I was now starting to find my way, and I was surviving on two small scholarships, tips earned at Martell’s, winnings at poker after work in the Martell’s dining room and the exchange of goods commonly shared by young people in the 60′s.
During this time, I met a group of waiters and bartenders who worked the summers at restaurants and bars in the East End and then headed to Florida after the season to work as lifeguards, fishing guides, waiters and even school teachers. They were brave, strong, smart, handsome and, living at the edge of the system, knew how to have fun. They and my close friend Bill, who died along the way, inspired me to become bi-costal. I chose the area of Southern California that stretched from Laguna Beach to North County San Diego in a broad and loving embrace with the Pacific Ocean, the ocean of peace. I carried the soul of the East End with me at all times however, a defiant finger thrusting into the sea of storms, the Atlantic. As is always the case, time and place factor into events, history and lives. This era and these places were special and I thought it would never end.
I was rapidly getting bolder and finally getting past my early western Long Island territorial phobia of “beyond these five square blocks there be monsters”; in fact, now I was traveling coast to coast by motorcycle and somehow I managed not to get killed or arrested even though I escaped more hair raising adventures than Indiana Jones. During this time the East End was still the home in my heart but southern California had a magic all it’s own and, while the difference between the two areas was profound in the mid-late 60′s and early 70′s, they both produced remarkable people and stories that may well live on forever.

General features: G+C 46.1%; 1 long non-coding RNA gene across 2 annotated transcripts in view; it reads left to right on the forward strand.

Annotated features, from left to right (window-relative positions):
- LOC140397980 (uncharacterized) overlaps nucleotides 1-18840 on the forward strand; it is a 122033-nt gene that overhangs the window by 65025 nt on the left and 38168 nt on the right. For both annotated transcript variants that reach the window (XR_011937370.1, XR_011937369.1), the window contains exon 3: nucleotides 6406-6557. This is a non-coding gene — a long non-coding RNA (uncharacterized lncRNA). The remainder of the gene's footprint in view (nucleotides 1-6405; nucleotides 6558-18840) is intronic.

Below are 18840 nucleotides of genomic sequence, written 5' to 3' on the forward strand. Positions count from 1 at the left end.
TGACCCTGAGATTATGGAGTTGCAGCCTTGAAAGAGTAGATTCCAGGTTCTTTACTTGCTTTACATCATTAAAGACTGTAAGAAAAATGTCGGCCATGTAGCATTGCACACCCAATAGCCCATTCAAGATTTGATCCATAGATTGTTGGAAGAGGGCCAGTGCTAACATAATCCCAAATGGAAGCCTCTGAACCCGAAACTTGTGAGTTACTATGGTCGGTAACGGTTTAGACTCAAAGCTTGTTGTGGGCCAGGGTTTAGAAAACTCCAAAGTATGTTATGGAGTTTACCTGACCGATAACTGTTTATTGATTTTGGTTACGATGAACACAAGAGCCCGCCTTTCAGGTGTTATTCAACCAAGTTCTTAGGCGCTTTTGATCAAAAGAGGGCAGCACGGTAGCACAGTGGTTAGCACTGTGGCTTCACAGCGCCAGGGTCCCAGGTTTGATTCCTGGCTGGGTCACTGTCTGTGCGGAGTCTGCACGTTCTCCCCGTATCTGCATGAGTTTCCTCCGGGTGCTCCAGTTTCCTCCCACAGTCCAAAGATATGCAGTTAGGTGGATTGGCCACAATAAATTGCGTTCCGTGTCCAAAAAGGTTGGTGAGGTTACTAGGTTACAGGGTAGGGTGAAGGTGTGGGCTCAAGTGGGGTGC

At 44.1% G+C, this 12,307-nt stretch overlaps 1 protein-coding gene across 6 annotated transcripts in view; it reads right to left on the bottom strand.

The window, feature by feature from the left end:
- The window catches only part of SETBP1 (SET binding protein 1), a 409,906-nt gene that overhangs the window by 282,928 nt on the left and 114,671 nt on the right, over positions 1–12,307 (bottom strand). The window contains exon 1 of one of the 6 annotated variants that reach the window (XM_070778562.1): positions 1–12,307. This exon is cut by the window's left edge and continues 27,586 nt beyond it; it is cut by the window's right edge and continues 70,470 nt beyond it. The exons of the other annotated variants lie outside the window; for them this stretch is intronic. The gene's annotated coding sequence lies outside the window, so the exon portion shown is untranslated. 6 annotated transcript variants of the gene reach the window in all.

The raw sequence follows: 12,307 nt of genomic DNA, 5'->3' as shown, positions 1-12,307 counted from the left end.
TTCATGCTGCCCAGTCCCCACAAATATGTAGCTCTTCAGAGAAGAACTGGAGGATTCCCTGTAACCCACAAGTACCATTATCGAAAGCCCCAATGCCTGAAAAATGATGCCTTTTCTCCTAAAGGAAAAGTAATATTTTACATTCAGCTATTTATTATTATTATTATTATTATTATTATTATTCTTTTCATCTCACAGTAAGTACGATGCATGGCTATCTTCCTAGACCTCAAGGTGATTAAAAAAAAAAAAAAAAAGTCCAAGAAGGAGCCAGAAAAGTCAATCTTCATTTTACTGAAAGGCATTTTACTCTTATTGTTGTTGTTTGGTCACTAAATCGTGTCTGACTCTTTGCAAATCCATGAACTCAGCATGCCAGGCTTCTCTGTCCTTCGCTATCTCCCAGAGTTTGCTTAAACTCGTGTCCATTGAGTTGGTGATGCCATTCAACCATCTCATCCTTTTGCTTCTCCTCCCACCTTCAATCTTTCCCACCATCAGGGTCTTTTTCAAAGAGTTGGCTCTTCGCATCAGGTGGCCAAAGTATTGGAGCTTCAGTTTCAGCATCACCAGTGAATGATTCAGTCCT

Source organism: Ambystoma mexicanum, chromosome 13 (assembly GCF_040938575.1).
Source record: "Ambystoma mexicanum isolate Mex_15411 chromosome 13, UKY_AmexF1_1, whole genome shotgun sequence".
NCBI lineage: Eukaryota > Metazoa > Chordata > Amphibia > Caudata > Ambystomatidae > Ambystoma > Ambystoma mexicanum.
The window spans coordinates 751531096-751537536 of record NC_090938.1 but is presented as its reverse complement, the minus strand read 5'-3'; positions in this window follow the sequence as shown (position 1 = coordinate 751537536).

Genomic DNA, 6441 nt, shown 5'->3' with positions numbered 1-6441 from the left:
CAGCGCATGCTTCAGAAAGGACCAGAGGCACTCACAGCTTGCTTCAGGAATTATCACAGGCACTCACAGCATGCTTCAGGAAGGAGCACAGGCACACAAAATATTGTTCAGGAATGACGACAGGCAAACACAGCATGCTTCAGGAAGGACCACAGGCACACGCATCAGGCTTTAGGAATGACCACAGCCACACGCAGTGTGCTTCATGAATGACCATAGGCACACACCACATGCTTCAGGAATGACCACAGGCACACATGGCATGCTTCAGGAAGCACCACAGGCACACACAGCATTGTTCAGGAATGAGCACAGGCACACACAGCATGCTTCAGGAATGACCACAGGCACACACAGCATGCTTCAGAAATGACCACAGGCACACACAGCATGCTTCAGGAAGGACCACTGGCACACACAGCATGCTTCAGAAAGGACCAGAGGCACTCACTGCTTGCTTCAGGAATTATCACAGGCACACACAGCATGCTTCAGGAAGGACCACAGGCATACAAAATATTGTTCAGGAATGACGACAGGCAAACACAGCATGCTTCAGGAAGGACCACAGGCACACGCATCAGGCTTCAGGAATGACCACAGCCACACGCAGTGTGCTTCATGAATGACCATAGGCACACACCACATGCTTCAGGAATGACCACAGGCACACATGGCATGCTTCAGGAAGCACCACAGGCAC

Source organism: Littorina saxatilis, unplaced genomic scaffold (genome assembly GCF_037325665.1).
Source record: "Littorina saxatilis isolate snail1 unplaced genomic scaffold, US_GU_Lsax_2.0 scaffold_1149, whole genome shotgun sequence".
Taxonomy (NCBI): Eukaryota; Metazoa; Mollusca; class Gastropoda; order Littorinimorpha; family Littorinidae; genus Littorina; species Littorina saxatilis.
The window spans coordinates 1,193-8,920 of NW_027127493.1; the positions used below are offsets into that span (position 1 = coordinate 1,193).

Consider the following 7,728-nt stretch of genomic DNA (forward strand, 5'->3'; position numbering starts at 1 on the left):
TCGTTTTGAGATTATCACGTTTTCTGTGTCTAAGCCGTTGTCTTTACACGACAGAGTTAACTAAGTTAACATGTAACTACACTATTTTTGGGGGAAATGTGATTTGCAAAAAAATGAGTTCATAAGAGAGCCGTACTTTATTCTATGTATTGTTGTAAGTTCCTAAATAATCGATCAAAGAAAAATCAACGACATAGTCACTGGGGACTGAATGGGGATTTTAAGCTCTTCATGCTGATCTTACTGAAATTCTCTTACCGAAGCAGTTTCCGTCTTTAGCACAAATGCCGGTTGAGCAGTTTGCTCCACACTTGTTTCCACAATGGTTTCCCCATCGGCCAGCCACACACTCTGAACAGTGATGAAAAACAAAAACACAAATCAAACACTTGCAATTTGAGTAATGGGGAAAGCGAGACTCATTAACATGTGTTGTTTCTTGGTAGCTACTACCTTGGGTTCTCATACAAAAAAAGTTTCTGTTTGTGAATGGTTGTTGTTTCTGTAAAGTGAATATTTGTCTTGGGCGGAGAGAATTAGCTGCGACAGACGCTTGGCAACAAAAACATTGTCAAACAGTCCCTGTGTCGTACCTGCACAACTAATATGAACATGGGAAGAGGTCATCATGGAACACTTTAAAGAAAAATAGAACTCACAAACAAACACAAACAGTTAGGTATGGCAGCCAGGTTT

Life became wilder by the year and along the way, in Southampton in 1969, I was blessed with the finest son a man could have. It would take some time but, because of him, I was finally forced to look in the mirror and consider the future. Something I had not done since I had walked out of my parents’ house in 1967. It was 1974 when I finally said NO MORE! Unfortunately, my friend Bill did not. I went on to become a successful doctor and he died in 1987 at 37 years of age. I miss him still.
During this time, while I was practicing in North County San Diego, I met the woman I would marry and with whom I would spend the rest of my life. Jacqueline was a beautiful young woman from Switzerland, and we met while we were both on vacation in Cabo San Lucas. During our long distance courtship, which lasted four years, we agreed to meet in Montauk. She immediately saw and sensed the same things that had set me free in the East End twenty years earlier. It was love at first visit just as our meeting in Cabo had been love at first sight.
While we lived in San Diego for 14 years through some very trying times following a disabling car accident, we continued to visit the East End whenever possible. Finally, we decided to move to the place that had captured both our hearts, and Jacqueline and I now call the East End of Long Island home. We live on a small island sheltered by islands and, while poor by most local standards, we share a rich relationship with our little island and all of the East End.
The East End is raw life with a spirit that births poems. It can be as comforting as the womb and as cold and frightening as the grave. We have chosen life in a place of beauty that rewards inner strength and punishes the fool.
As long as there are runaways like me and special places they can run to, and from, this type of story will be told. This particular story happened, and could only have happened, once upon a time in the East.